The Fear of Strength

One of the things I’ve never fully understood is the concept that someone could be afraid of their own strength or power. This is the kind of charge that’s most often leveled at minorities and women as a way to diagnose the ways that they’ve internalized submission. There have been times that people have suggested I might be afraid to be as smart, as strong, or as vivacious as I truly am, and I think this might be true, but I’ve always assumed that it’s because of internalized misogyny.

Maybe this is horribly obvious to others, but I don’t actually think that’s why I am afraid of being a powerful person. Rather, having strength and power make you dangerous, not only to people that you have something against, but also potentially against people you care about or don’t have any particular feelings about. Think about Godzilla. Even if Godzilla really likes most human beings, he’s highly likely to injure them because SHIT HE’S A GIANT LIZARD. His strength is magnitudes above that of the human beings around him.

Similarly, when you are highly gifted, exceptionally strong, or simply a very forceful personality, you find yourself afraid to act fully yourself because you are magnitudes outside of normal and thus have the potential to accidentally squish people. This might be too metaphorical for some people, so let’s use a more concrete example. My brain works quickly. Significantly more quickly than the vast majority of people that I’ve ever met. (note: this does not mean that I’m actually smarter). Sometimes, when I’m not paying attention, I will jump into a conversation and make an observation about how obvious something is, how easy something is, or how slow it’s taking for something to get done. Oftentimes there will be someone around me for whom these things are not easy or obvious or quickly accomplished, and my offhanded comment (which to me is a bit like observing that I’m currently sitting at a desk in its complexity) tells them clearly that they are smaller, littler, less than I am.

The realization that I have emotionally squished someone feels fairly miserable, and it’s not something that I want to do ever. This is why I have to always monitor myself in regards to my strengths. I think many of us who have one area in which we are particularly gifted do this: we know the ways that we inadvertently demonstrate to others that they are lesser and so we’ve learned to double check ourselves or simply repress our tendencies and natural abilities in order to make space for everyone else.

Part of this fear is simply the fear of being different, which is fairly mundane, but in part it’s something else: it’s that we don’t want to be Lenny. Especially for those of us who have some gift and also tend to love too hard, it’s far too easy to place the needs of others in front of our own. Why does it matter if I’m keeping myself from my full potential, or if I could contribute more to the world by letting myself be smart or strong or forceful? Those things would mean collateral damage. I cannot stand collateral damage. I cannot stand the thought of hurting someone.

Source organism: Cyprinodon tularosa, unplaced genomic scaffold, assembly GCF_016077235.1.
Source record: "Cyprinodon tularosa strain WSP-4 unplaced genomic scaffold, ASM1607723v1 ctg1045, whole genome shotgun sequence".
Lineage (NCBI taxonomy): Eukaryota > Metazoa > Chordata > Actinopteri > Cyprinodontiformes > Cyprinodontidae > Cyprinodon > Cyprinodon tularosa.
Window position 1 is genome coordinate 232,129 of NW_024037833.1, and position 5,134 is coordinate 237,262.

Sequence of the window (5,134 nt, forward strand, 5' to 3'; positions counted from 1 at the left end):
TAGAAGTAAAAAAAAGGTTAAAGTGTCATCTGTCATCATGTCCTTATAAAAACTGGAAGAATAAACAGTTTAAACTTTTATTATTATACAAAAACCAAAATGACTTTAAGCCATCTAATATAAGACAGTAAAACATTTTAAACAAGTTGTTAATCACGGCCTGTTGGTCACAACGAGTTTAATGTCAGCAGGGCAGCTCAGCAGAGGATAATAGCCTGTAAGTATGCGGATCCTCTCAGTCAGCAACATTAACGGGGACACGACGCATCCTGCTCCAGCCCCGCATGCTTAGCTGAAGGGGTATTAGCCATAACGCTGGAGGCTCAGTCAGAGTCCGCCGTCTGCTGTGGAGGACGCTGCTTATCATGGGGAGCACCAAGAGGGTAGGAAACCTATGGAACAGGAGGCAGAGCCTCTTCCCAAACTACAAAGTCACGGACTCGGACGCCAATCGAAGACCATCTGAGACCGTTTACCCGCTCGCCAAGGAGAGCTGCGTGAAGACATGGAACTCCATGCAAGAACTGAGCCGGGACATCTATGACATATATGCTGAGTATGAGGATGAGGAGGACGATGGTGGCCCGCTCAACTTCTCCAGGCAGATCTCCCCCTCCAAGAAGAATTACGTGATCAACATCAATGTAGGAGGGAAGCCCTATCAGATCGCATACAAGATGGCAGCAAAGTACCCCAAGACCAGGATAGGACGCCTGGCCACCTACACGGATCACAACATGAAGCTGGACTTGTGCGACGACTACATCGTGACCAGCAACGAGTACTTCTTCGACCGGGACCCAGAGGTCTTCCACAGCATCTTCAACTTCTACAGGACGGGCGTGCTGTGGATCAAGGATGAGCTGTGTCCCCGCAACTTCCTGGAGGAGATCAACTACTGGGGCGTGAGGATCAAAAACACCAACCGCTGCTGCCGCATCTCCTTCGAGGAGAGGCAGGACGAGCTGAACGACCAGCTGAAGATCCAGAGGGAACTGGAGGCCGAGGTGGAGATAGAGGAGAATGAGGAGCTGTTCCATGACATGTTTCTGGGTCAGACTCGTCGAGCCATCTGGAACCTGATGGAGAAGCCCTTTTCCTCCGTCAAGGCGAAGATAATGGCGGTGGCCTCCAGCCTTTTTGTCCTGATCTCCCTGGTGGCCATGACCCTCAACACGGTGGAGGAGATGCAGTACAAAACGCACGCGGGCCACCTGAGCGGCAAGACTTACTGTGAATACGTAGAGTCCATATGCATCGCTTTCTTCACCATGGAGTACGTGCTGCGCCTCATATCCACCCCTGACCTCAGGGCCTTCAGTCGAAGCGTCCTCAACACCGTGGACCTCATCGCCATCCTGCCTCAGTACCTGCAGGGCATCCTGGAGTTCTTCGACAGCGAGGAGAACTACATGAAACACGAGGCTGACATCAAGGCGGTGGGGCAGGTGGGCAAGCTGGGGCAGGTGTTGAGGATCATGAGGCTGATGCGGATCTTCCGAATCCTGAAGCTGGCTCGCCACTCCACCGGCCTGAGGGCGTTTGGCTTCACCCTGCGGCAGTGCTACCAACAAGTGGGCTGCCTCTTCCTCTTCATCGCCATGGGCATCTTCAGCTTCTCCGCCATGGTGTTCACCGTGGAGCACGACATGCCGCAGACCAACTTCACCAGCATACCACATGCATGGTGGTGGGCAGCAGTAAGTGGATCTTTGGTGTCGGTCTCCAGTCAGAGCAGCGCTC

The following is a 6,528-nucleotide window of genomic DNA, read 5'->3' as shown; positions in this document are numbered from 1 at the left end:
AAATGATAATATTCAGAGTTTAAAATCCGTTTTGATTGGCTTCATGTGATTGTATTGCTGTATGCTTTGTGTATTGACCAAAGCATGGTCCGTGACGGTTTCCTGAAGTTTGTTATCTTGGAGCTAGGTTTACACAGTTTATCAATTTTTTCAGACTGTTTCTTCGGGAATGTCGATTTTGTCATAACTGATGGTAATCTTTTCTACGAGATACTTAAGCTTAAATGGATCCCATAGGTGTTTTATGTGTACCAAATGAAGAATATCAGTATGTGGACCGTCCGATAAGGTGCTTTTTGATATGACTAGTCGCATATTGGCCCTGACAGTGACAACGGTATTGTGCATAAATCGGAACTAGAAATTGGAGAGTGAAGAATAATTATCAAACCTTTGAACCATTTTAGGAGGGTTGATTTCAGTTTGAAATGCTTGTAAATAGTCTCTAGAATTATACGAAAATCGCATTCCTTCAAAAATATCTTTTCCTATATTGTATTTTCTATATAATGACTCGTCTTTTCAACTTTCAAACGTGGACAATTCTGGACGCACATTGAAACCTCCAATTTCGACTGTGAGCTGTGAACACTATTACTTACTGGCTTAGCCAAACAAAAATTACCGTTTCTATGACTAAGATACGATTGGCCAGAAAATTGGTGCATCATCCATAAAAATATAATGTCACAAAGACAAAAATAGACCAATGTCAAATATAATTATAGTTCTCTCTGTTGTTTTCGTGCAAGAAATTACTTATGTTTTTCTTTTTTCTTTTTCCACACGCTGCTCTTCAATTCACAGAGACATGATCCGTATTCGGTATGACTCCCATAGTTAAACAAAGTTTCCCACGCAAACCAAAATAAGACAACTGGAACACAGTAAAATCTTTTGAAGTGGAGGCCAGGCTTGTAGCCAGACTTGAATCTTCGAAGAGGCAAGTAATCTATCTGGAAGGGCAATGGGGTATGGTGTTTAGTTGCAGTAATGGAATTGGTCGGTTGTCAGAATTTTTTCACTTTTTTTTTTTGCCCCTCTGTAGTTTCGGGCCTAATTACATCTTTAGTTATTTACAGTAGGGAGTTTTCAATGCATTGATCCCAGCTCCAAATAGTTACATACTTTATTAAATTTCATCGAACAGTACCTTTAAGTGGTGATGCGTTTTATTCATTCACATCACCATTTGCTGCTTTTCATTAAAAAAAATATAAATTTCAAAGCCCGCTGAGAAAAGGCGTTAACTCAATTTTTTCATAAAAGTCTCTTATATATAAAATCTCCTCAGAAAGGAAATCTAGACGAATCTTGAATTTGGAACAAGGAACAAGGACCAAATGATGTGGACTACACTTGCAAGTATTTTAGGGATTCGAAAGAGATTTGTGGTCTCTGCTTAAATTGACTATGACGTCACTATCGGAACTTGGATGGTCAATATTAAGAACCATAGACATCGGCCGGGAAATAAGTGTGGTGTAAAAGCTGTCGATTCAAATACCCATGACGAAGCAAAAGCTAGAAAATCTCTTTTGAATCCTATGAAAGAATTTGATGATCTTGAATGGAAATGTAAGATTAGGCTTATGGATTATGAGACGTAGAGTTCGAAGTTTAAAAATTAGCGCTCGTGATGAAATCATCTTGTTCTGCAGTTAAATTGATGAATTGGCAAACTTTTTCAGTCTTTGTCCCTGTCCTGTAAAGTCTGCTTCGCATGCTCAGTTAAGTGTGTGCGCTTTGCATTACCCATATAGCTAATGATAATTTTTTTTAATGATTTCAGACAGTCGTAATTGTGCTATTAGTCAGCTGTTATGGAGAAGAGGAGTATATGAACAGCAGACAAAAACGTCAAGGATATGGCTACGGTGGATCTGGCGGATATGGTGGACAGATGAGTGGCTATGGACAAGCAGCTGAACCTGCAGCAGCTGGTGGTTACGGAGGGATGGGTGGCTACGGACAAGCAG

Is there any way to be outstanding in some way without the potential for injuring, for accidental damage? I suspect that most individuals who are afraid of their own abilities choose the easy all or nothing route: quash those abilities. Deny them. Pretend they’re not there and when they start to show up then push them away. Much like emotions we deem bad, we can deem abilities fully bad, even if it’s likely that no ability is truly bad but simply can be used well or poorly.

But like emotions, there are more complex ways to interact with a talent that you’re afraid of. You can watch it when it shows up, and then choose how to react. Perhaps you see your brain reaching a conclusion much quicker than anyone else around you, and where you might normally blurt something out, instead you choose to act slightly differently: wait to see what others do, but take satisfaction in knowing that your ability is still there. You can monitor and adjust external behavior without forcing yourself to give up internal abilities or your internal recognition of a talent.

This requires practice though. Just like someone with a great deal of physical strength needs to spend a lot of time in the gym to perfect control of their physical self, so other innate talents require time and effort to perfect and control. My brain is easily capable of jumping from place to place quickly but that natural talent is fairly useless unless I work to put meaningful paths and connections into place in my mind.

This may be a small, and to many people obvious realization, but understanding that what I’m afraid of about myself is not an inevitability goes a little ways towards some self-acceptance. It’s like in Twilight (yes, I’m going there). I have the ability to rip people’s throats out, and a natural tendency towards it, but I can tame that ability. I can be the good vampire (like Edward!).

One thought on “The Fear of Strength

  1. […] it’s that it’s fairly isolating to be in that position, and as I’ve written before it often leads to inadvertently saying things that others interpret as making them look […]

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